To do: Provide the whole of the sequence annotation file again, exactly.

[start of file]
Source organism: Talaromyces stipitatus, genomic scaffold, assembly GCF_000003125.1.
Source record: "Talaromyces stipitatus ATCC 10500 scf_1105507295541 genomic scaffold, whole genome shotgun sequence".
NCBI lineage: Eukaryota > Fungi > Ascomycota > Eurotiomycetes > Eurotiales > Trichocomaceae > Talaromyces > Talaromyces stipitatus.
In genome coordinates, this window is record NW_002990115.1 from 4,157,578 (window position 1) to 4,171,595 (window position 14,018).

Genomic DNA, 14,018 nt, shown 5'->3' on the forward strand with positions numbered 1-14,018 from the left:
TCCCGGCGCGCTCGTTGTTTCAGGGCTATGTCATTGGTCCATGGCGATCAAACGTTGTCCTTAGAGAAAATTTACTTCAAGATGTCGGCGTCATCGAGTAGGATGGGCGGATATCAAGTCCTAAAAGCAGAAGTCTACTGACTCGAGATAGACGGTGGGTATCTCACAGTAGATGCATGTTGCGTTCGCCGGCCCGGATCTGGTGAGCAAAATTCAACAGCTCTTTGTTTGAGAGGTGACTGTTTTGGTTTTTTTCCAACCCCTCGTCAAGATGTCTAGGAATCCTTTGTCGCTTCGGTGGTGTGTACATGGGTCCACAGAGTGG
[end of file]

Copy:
Source organism: Talaromyces stipitatus, genomic scaffold, assembly GCF_000003125.1.
Source record: "Talaromyces stipitatus ATCC 10500 scf_1105507295541 genomic scaffold, whole genome shotgun sequence".
NCBI lineage: Eukaryota > Fungi > Ascomycota > Eurotiomycetes > Eurotiales > Trichocomaceae > Talaromyces > Talaromyces stipitatus.
In genome coordinates, this window is record NW_002990115.1 from 4,157,578 (window position 1) to 4,171,595 (window position 14,018).

Genomic DNA, 14,018 nt, shown 5'->3' on the forward strand with positions numbered 1-14,018 from the left:
TCCCGGCGCGCTCGTTGTTTCAGGGCTATGTCATTGGTCCATGGCGATCAAACGTTGTCCTTAGAGAAAATTTACTTCAAGATGTCGGCGTCATCGAGTAGGATGGGCGGATATCAAGTCCTAAAAGCAGAAGTCTACTGACTCGAGATAGACGGTGGGTATCTCACAGTAGATGCATGTTGCGTTCGCCGGCCCGGATCTGGTGAGCAAAATTCAACAGCTCTTTGTTTGAGAGGTGACTGTTTTGGTTTTTTTCCAACCCCTCGTCAAGATGTCTAGGAATCCTTTGTCGCTTCGGTGGTGTGTACATGGGTCCACAGAGTGG